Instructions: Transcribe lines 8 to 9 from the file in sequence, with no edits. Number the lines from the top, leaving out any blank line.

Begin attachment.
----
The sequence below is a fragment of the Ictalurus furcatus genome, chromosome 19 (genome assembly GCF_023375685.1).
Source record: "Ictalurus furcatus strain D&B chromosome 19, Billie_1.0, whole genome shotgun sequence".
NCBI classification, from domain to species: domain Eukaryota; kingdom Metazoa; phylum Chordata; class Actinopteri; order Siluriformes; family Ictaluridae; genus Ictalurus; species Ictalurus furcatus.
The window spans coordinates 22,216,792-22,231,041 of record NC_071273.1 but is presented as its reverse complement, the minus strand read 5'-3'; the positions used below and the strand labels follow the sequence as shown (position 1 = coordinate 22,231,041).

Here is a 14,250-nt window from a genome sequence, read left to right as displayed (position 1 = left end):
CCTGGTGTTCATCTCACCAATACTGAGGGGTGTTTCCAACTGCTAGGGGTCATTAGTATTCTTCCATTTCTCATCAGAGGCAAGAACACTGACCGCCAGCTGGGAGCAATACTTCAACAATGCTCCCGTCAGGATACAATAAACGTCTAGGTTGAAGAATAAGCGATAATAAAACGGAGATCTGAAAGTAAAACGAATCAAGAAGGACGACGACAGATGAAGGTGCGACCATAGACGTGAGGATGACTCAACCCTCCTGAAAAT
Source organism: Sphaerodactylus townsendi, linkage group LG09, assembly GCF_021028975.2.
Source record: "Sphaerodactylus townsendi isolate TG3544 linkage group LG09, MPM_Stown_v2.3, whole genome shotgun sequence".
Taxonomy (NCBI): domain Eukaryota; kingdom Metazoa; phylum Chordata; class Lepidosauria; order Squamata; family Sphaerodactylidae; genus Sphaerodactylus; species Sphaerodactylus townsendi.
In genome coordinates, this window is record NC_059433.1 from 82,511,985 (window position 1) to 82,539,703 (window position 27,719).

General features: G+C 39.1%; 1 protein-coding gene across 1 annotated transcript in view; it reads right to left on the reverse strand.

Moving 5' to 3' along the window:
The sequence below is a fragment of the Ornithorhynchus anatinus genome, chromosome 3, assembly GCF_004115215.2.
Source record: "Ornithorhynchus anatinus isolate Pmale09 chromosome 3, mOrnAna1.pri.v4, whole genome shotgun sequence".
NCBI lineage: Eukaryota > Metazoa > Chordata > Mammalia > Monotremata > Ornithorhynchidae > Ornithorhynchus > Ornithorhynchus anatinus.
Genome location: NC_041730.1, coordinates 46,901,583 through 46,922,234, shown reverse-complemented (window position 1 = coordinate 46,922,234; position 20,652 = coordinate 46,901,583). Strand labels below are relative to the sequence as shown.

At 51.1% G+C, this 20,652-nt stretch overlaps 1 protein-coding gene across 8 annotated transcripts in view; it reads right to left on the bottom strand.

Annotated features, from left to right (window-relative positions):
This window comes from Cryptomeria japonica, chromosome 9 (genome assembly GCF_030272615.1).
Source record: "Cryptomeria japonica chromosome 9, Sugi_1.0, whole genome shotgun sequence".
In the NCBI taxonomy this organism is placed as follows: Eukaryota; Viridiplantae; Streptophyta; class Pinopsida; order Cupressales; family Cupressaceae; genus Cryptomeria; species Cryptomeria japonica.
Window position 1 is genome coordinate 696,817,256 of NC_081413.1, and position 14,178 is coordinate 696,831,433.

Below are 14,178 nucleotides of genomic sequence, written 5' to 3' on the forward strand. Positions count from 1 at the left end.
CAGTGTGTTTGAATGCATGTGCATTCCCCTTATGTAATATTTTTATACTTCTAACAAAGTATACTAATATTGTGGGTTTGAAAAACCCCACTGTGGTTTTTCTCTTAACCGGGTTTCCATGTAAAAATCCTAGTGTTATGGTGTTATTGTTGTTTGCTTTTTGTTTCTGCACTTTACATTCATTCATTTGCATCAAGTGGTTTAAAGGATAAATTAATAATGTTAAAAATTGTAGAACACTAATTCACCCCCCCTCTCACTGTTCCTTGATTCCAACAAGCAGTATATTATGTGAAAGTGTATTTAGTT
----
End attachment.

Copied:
Source record: "Sphaerodactylus townsendi isolate TG3544 linkage group LG09, MPM_Stown_v2.3, whole genome shotgun sequence".
Taxonomy (NCBI): domain Eukaryota; kingdom Metazoa; phylum Chordata; class Lepidosauria; order Squamata; family Sphaerodactylidae; genus Sphaerodactylus; species Sphaerodactylus townsendi.